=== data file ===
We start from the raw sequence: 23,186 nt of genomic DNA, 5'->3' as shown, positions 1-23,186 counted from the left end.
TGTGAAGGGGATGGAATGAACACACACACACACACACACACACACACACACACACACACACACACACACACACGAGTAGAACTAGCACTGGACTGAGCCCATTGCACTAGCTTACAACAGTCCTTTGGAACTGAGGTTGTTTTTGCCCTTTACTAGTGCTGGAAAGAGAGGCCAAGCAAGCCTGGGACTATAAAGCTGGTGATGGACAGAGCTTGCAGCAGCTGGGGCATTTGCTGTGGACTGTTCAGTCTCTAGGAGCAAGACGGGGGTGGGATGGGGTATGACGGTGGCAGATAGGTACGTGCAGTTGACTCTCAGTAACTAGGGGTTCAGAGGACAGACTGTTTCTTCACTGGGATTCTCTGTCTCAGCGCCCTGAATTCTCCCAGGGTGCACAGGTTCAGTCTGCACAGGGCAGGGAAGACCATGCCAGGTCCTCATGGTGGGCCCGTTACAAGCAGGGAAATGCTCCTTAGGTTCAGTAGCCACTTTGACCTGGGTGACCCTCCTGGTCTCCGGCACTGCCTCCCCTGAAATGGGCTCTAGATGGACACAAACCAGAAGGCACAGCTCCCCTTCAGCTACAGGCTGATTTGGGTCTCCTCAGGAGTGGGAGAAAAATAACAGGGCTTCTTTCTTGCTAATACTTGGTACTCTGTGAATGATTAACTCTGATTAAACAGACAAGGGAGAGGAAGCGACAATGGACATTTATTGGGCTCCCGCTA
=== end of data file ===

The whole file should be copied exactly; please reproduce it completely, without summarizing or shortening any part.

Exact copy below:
We start from the raw sequence: 23,186 nt of genomic DNA, 5'->3' as shown, positions 1-23,186 counted from the left end.
TGTGAAGGGGATGGAATGAACACACACACACACACACACACACACACACACACACACACACACACACACACACGAGTAGAACTAGCACTGGACTGAGCCCATTGCACTAGCTTACAACAGTCCTTTGGAACTGAGGTTGTTTTTGCCCTTTACTAGTGCTGGAAAGAGAGGCCAAGCAAGCCTGGGACTATAAAGCTGGTGATGGACAGAGCTTGCAGCAGCTGGGGCATTTGCTGTGGACTGTTCAGTCTCTAGGAGCAAGACGGGGGTGGGATGGGGTATGACGGTGGCAGATAGGTACGTGCAGTTGACTCTCAGTAACTAGGGGTTCAGAGGACAGACTGTTTCTTCACTGGGATTCTCTGTCTCAGCGCCCTGAATTCTCCCAGGGTGCACAGGTTCAGTCTGCACAGGGCAGGGAAGACCATGCCAGGTCCTCATGGTGGGCCCGTTACAAGCAGGGAAATGCTCCTTAGGTTCAGTAGCCACTTTGACCTGGGTGACCCTCCTGGTCTCCGGCACTGCCTCCCCTGAAATGGGCTCTAGATGGACACAAACCAGAAGGCACAGCTCCCCTTCAGCTACAGGCTGATTTGGGTCTCCTCAGGAGTGGGAGAAAAATAACAGGGCTTCTTTCTTGCTAATACTTGGTACTCTGTGAATGATTAACTCTGATTAAACAGACAAGGGAGAGGAAGCGACAATGGACATTTATTGGGCTCCCGCTA